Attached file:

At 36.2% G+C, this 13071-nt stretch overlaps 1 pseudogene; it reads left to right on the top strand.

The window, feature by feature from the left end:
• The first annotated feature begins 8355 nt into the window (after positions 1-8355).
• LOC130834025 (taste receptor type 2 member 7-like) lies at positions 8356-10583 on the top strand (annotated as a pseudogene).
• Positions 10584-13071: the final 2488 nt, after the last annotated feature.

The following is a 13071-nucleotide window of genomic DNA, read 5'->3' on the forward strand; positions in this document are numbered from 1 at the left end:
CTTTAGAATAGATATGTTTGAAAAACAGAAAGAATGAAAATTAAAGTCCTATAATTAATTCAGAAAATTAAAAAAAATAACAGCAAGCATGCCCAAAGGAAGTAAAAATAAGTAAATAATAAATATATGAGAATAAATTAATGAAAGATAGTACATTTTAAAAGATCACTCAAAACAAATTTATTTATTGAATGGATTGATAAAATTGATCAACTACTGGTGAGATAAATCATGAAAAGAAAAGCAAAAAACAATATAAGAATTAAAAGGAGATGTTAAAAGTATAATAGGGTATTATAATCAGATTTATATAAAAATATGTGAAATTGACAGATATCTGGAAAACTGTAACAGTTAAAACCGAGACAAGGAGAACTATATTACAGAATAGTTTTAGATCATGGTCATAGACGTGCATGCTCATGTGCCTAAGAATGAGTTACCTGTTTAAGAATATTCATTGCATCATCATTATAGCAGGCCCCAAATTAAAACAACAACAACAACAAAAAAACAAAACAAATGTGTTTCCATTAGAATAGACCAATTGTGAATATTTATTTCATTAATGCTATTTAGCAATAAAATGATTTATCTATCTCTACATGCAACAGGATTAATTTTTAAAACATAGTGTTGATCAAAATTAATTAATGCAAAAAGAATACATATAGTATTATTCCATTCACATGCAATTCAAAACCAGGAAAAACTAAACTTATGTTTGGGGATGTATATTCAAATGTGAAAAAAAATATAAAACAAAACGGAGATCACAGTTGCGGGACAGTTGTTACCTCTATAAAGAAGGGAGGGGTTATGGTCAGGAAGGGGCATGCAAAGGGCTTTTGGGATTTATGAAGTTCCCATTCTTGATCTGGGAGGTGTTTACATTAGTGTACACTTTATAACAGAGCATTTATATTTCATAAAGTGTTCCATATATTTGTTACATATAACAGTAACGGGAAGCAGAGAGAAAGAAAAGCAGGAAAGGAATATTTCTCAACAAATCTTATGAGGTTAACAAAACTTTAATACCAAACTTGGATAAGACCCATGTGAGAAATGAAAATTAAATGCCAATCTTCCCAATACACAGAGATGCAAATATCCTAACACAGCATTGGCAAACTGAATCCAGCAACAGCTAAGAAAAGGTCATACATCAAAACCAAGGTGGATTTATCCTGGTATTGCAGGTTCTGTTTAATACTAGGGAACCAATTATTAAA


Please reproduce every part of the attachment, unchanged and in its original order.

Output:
At 36.2% G+C, this 13071-nt stretch overlaps 1 pseudogene; it reads left to right on the top strand.

The window, feature by feature from the left end:
• The first annotated feature begins 8355 nt into the window (after positions 1-8355).
• LOC130834025 (taste receptor type 2 member 7-like) lies at positions 8356-10583 on the top strand (annotated as a pseudogene).
• Positions 10584-13071: the final 2488 nt, after the last annotated feature.

The following is a 13071-nucleotide window of genomic DNA, read 5'->3' on the forward strand; positions in this document are numbered from 1 at the left end:
CTTTAGAATAGATATGTTTGAAAAACAGAAAGAATGAAAATTAAAGTCCTATAATTAATTCAGAAAATTAAAAAAAATAACAGCAAGCATGCCCAAAGGAAGTAAAAATAAGTAAATAATAAATATATGAGAATAAATTAATGAAAGATAGTACATTTTAAAAGATCACTCAAAACAAATTTATTTATTGAATGGATTGATAAAATTGATCAACTACTGGTGAGATAAATCATGAAAAGAAAAGCAAAAAACAATATAAGAATTAAAAGGAGATGTTAAAAGTATAATAGGGTATTATAATCAGATTTATATAAAAATATGTGAAATTGACAGATATCTGGAAAACTGTAACAGTTAAAACCGAGACAAGGAGAACTATATTACAGAATAGTTTTAGATCATGGTCATAGACGTGCATGCTCATGTGCCTAAGAATGAGTTACCTGTTTAAGAATATTCATTGCATCATCATTATAGCAGGCCCCAAATTAAAACAACAACAACAACAAAAAAACAAAACAAATGTGTTTCCATTAGAATAGACCAATTGTGAATATTTATTTCATTAATGCTATTTAGCAATAAAATGATTTATCTATCTCTACATGCAACAGGATTAATTTTTAAAACATAGTGTTGATCAAAATTAATTAATGCAAAAAGAATACATATAGTATTATTCCATTCACATGCAATTCAAAACCAGGAAAAACTAAACTTATGTTTGGGGATGTATATTCAAATGTGAAAAAAAATATAAAACAAAACGGAGATCACAGTTGCGGGACAGTTGTTACCTCTATAAAGAAGGGAGGGGTTATGGTCAGGAAGGGGCATGCAAAGGGCTTTTGGGATTTATGAAGTTCCCATTCTTGATCTGGGAGGTGTTTACATTAGTGTACACTTTATAACAGAGCATTTATATTTCATAAAGTGTTCCATATATTTGTTACATATAACAGTAACGGGAAGCAGAGAGAAAGAAAAGCAGGAAAGGAATATTTCTCAACAAATCTTATGAGGTTAACAAAACTTTAATACCAAACTTGGATAAGACCCATGTGAGAAATGAAAATTAAATGCCAATCTTCCCAATACACAGAGATGCAAATATCCTAACACAGCATTGGCAAACTGAATCCAGCAACAGCTAAGAAAAGGTCATACATCAAAACCAAGGTGGATTTATCCTGGTATTGCAGGTTCTGTTTAATACTAGGGAACCAATTATTAAA